would soon become unusable if no work-around were found. Examination of bias
levels during periods with frequent WFPC2 images showed low and zero bias
episodes every 4 to 6 hours. This periodicity is driven by cycling of the
WFPC2 Replacement Heater, with the bias anomalies occurring at the
temperature peaks. The other three CCDs {PC1, WF2, and WF3} appear to be
unaffected and continue to operate properly. Lowering the Replacement Heater
temperature set points by a few degrees C effectively eliminates the WF4
anomaly. On 9 January 2006, the upper set point of the WFPC2 Replacement
Heater was reduced from 14.9C to 12.2C. On 20 February 2006, the upper set
point was reduced from 12.2C to 11.3C, and the lower set point was reduced
from 10.9C to 10.0C. These changes restored the WF4 CCD bias level; however,
the bias level has begun to trend downwards again, mimicking its behavior in
late 2004 and early 2005. A third temperature reduction is planned for March
2007. We will reduce the upper set point of the heater from 11.3C to 10.4C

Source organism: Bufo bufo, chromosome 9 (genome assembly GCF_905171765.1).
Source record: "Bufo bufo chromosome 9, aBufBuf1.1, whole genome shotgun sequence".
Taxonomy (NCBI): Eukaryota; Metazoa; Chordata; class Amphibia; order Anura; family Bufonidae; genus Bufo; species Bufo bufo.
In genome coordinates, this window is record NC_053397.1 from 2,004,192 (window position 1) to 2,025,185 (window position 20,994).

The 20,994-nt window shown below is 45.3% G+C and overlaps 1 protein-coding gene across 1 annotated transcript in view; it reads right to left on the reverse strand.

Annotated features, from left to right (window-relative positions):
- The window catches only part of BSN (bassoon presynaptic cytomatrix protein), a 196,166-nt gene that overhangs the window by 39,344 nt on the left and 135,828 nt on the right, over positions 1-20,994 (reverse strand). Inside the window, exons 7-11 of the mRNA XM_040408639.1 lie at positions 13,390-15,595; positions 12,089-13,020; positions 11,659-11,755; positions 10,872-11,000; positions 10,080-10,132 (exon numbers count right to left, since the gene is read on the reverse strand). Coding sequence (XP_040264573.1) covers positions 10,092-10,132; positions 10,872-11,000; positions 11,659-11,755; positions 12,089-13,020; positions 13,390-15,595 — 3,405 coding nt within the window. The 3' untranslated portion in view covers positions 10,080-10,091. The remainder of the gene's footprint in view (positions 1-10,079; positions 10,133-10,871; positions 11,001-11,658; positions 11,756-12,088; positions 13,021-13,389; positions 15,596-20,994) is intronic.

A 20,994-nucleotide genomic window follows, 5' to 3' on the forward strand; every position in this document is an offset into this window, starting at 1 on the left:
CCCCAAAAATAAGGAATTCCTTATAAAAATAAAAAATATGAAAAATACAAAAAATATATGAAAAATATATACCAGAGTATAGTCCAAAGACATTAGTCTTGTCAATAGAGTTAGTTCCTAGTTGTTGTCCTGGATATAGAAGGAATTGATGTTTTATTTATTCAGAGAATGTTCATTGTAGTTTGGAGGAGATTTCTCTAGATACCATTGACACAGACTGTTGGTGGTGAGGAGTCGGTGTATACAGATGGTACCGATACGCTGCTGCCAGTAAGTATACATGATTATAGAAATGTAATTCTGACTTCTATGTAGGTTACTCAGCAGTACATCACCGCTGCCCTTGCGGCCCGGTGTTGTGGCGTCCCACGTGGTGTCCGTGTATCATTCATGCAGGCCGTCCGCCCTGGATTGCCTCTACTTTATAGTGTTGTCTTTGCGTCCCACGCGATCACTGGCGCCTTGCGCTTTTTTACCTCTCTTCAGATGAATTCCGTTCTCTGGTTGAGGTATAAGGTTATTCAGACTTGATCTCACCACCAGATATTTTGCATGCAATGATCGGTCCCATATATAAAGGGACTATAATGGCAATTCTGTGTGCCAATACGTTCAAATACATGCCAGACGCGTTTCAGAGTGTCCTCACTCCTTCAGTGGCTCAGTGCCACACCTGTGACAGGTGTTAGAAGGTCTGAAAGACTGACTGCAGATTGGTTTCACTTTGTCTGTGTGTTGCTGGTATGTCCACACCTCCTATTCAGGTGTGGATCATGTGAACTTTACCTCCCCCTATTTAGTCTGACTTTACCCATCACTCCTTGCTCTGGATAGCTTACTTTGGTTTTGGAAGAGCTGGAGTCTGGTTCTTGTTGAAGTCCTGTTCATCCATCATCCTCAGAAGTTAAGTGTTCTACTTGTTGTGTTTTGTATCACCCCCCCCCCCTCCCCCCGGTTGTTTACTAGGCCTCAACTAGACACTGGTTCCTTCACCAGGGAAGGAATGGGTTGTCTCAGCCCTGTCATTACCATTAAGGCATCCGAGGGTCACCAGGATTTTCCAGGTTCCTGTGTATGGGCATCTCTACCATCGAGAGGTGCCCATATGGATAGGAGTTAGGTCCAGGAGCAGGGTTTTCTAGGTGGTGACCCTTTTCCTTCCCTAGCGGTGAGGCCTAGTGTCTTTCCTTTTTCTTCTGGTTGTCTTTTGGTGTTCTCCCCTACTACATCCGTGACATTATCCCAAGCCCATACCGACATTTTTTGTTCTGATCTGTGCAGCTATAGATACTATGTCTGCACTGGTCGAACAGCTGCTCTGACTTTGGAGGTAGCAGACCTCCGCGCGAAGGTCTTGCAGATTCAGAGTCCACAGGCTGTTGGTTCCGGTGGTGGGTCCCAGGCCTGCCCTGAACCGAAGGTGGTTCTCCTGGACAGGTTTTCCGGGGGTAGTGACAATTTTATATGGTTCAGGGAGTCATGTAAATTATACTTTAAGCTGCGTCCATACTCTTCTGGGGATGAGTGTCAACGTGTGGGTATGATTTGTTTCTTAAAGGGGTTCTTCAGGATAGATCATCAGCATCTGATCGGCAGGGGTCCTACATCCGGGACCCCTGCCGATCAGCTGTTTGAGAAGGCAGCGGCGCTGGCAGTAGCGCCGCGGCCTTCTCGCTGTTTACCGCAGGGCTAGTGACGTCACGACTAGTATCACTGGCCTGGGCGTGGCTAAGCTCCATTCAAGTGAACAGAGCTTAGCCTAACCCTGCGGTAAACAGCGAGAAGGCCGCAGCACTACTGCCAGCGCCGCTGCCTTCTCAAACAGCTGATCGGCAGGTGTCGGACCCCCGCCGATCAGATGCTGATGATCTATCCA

and the lower set point from 10.0C to 9.1C. The observations described in
this proposal will test the performance of WFPC2 before and after this
temperature reduction. Additional temperature reductions may be needed in
the future, depending on the performance of WF4. Orbits: internal 26,
external 1

WFPC2 11029

WFPC2 CYCLE 15 Intflat Linearity Check and Filter Rotation Anomaly Monitor

Intflat observations will be taken to provide a linearity check: the
linearity test consists of a series of intflats in F555W, in each gain and
each shutter. A combination of intflats, visflats, and earthflats will be
used to check the repeatability of filter wheel motions. {Intflat sequences